Administration 1887-1994; nursing 1889-1993; patients (bound and unbound records) 1894-1990
Scope and Content
Administrative / Biographical History
The origin of the hospital lies in Edinburgh Town Council's use of Canongate Poorhouse for epidemic infectious diseases from 1871. Local authorities in Scotland were required to make such provision under the terms of the Public Health (Scotland) Act of 1867. Around this time the Royal Infirmary refused to admit cases of smallpox and cholera and further emergency accommodation was arranged it part of the City Poorhouse at Forrest Road. When the Infirmary moved to Lauriston Place in 1879, the Town Council acquired the Infirmary's old buildings in the High School Yards area. Under the control of Sir Henry Littlejohn, the City Medical Officer of Health, this became known as the City Fever Hospital. In 1903 it moved to a new site at Colinton Mains and became know as the City Hospital for Infectious Diseases. In 1948 the City Hospital became part of the Board of Management of the Royal Victoria and Associated Hospitals. In 1974 it was part of the South Lothian District of Lothian Health Board. After 1984 it was part of the Royal Infirmary of Edinburgh&Associated Hospitals Unit and subsequently the Royal Infirmary of Edinburgh National Health Service Trust Hospital. From 1997, most of the hospital services were transferred from the City to other hospitals in the area following ongoing restructuring programmes. The hospital finally closed in March 2002.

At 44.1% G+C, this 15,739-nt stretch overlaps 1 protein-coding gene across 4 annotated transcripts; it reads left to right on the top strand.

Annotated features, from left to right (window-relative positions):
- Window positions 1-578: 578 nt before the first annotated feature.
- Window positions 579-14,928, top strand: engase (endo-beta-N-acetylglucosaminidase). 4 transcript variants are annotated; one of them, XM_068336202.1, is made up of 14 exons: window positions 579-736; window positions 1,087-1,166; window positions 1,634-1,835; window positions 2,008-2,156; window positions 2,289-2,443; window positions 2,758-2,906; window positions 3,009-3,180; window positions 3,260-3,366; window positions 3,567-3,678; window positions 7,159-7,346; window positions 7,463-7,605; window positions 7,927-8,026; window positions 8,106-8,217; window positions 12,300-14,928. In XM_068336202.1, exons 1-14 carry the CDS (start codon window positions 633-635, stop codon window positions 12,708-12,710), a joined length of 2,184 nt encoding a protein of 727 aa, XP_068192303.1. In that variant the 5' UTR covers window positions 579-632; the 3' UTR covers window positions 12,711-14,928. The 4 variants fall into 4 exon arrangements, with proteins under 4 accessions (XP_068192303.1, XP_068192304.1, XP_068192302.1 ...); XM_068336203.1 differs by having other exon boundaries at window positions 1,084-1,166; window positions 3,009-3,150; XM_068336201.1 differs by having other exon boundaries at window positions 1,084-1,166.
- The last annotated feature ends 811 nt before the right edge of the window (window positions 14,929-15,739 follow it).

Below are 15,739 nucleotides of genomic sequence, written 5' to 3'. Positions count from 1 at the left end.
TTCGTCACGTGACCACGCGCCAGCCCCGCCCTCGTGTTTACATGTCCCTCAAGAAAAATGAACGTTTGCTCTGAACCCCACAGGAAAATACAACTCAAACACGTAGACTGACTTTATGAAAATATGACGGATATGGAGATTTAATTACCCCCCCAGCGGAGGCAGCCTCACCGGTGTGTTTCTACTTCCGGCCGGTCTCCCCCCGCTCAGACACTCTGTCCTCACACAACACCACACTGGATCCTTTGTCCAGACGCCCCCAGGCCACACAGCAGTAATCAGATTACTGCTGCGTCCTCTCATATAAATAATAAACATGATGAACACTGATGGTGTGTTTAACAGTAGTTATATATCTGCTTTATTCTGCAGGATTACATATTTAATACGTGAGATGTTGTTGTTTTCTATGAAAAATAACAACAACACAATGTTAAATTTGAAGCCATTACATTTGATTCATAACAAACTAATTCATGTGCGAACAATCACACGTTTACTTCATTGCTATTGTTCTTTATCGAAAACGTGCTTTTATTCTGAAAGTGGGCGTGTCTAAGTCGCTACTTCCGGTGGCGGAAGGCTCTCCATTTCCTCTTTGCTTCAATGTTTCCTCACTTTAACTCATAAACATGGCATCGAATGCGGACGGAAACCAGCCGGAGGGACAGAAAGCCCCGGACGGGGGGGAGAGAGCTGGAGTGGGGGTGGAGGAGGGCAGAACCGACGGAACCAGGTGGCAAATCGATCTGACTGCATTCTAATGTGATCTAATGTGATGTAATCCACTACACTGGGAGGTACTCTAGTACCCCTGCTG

Chronological within record class
Conditions Governing Access
Public access to these records is governed by the UK Data Protection Act 1998, the Freedom of Information (Scotland) Act 2002 and the latest version of the Scottish Government Records Management: NHS Code of Practice (Scotland). Whilst some records may be accessed freely by researchers, the aforementioned legislation and guidelines mean that records with sensitive information on named individuals may be closed to the public for a set time.
Where records are about named deceased adults, they will be open 75 years after the latest date in the record, on the next 01 January. Records about individuals below 18 years (living or deceased) or adults not proven to be deceased will be open 100 years after the latest date in the record, on the next 01 January. Further information on legislation and guidelines covering medical records can be found on the LHSA webpage (http://www.lhsa.lib.ed.ac.uk/).
LHSA can support the use of records closed to public access for legitimate clinical, historical and genealogical research purposes. Please contact the LHSA Archivist for more details regarding procedures on how you can apply for permission to view closed records. Telephone us on: 0131 650 3392 or email us at firstname.lastname@example.org
Medical Records Officer, City Hospital, November 1983
Compiled by Mike Barfoot and Jenny McDermott using existing handlists
Other Finding Aids
Manual item-level descriptive list available
Records held within the National Health Service prior to transfer
No further accessions are expected
Gray, James A., The Edinburgh City Hospital, Tuckwell Press 2000